As managers go, Davey Johnson is a patient and trusting one. He believes in his players, giving them a chance to battle through slumps and hard times.
It’s one of the reasons why guys love playing for him so much. They feel that if they start scuffling, their skipper will have their back. He won’t be quick to turn on them, won’t worry about being put under the microscope for putting a guy in the lineup who isn’t playing well.
But talking to reporters last night, even Johnson had to admit that he’s getting “concerned” about the way Danny Espinosa is going at the plate this season.
Espinosa is now batting just .186 on the season after going 0-for-4 with three strikeouts last night. He has just one home run and two RBIs on the year, has a lowly .282 on-base percentage and is slugging only .235.
Over his last eight games, Espinosa is 3-for-32 with 12 strikeouts He has 11 multi-strikeout games this season, and since the start of the 2011 campaign, Espinosa has struck out 203 times in 185 games, or 1.09 Ks per contest.
Those strikeout numbers aren’t the worst thing in the world when there’s power that goes along with it, or consistent offensive production of some kind. If a guy is smacking 25-plus home runs to go along with his high K totals, it makes them much easier to take.
But after hitting 16 homers and driving in 52 runs before the All-Star break last season - exceptional power numbers from a second baseman - Espinosa has lost his power stroke. In the 94 games Espinosa has now played since the 2011 All-Star break, he has just six home runs and 16 RBIs.
Espinosa spoke last week about how he wanted to get back to the approach he had at the plate earlier this season, in which he wasn’t trying to do too much and was battling pitchers, able to work long at-bats. But we haven’t seen much of that lately from Espinosa, and we certainly didn’t see that side of him last night.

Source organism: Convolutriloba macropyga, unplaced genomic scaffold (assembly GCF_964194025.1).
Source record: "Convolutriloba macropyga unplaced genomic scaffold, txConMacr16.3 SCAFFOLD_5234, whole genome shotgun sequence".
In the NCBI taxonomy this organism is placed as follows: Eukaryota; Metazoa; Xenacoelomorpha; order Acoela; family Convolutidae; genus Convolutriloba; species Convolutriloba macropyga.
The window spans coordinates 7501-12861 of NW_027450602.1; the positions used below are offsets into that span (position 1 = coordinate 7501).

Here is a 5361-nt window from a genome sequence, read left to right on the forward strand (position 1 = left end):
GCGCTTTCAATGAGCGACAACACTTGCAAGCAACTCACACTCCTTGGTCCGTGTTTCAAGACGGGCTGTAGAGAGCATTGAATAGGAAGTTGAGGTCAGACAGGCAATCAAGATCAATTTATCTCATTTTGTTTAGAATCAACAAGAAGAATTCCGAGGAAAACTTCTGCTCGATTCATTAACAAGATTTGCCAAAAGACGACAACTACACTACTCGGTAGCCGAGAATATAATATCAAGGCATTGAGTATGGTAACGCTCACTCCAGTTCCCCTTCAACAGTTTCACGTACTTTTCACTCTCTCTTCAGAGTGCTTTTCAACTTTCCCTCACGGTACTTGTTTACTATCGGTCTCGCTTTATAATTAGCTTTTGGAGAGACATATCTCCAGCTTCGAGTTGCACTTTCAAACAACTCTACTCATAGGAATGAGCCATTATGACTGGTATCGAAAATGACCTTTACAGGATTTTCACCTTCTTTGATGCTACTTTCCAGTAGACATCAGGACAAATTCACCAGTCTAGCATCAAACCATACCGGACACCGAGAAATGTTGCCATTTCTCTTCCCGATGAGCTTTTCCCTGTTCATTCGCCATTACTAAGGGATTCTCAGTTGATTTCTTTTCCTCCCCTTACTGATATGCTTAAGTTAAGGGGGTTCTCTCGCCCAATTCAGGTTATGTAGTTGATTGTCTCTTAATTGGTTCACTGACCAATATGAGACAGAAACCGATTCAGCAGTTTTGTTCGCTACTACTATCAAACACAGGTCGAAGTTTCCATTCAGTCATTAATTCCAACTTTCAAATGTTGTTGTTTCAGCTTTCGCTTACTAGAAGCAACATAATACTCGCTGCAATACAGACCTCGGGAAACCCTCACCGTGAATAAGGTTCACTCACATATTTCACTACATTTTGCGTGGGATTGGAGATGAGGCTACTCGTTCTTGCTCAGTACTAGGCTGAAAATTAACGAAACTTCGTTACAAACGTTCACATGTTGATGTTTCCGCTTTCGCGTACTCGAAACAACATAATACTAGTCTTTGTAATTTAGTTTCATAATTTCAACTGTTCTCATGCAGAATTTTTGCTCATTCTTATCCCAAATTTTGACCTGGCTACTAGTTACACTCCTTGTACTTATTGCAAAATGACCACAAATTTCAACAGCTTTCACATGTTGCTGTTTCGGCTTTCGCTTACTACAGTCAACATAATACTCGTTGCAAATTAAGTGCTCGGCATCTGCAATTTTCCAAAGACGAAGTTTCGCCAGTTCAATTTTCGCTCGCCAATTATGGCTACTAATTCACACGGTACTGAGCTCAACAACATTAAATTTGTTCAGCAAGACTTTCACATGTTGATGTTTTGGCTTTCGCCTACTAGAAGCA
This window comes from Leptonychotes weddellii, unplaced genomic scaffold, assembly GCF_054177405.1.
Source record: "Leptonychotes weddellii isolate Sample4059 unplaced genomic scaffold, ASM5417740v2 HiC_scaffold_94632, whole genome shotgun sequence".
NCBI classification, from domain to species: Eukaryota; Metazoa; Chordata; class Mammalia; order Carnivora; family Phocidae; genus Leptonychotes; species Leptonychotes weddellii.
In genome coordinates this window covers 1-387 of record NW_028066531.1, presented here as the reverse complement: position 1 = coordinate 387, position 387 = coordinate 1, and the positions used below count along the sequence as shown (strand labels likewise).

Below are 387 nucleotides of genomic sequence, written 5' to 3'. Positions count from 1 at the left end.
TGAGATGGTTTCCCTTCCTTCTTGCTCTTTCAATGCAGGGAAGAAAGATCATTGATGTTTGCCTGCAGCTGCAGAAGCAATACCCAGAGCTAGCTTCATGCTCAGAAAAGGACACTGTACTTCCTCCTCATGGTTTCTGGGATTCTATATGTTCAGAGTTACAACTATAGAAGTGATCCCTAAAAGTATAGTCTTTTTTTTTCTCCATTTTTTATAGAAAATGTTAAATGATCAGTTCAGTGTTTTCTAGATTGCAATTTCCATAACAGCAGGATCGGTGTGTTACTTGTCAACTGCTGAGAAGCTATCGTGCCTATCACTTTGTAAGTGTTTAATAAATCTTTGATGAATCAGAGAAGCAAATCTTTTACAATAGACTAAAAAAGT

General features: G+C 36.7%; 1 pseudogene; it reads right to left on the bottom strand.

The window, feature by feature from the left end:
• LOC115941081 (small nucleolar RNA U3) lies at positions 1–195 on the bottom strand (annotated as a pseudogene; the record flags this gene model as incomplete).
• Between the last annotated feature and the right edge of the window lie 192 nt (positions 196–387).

In his first at-bat against the Pirates’ A.J. Burnett, he struck out on three pitches. In his second, Espinosa went down swinging on four pitches. He saw just two pitches in the sixth, grounding out on the second, and then struck out on four pitches in the ninth.
Last season, Espinosa’s WAR (wins above replacement) was 2.5, according to Baseball-Reference.com. This season, it’s -1.0.
None of this is to say that Espinosa can’t get back to his pre-All-Star break self from last season. That’s why Johnson continues to stand by his second baseman, because he knows that when Espinosa is going well, he can be a major benefit to this offense.
Johnson will continue to play the 25-year-old for now, because that’s the kind of manager he is. He said Espinosa will be in the Nationals lineup again today, and hopes he can start turning things around. But even Johnson has to admit that he’s starting to get a little worried about Espinosa’s lack of offensive production at this point.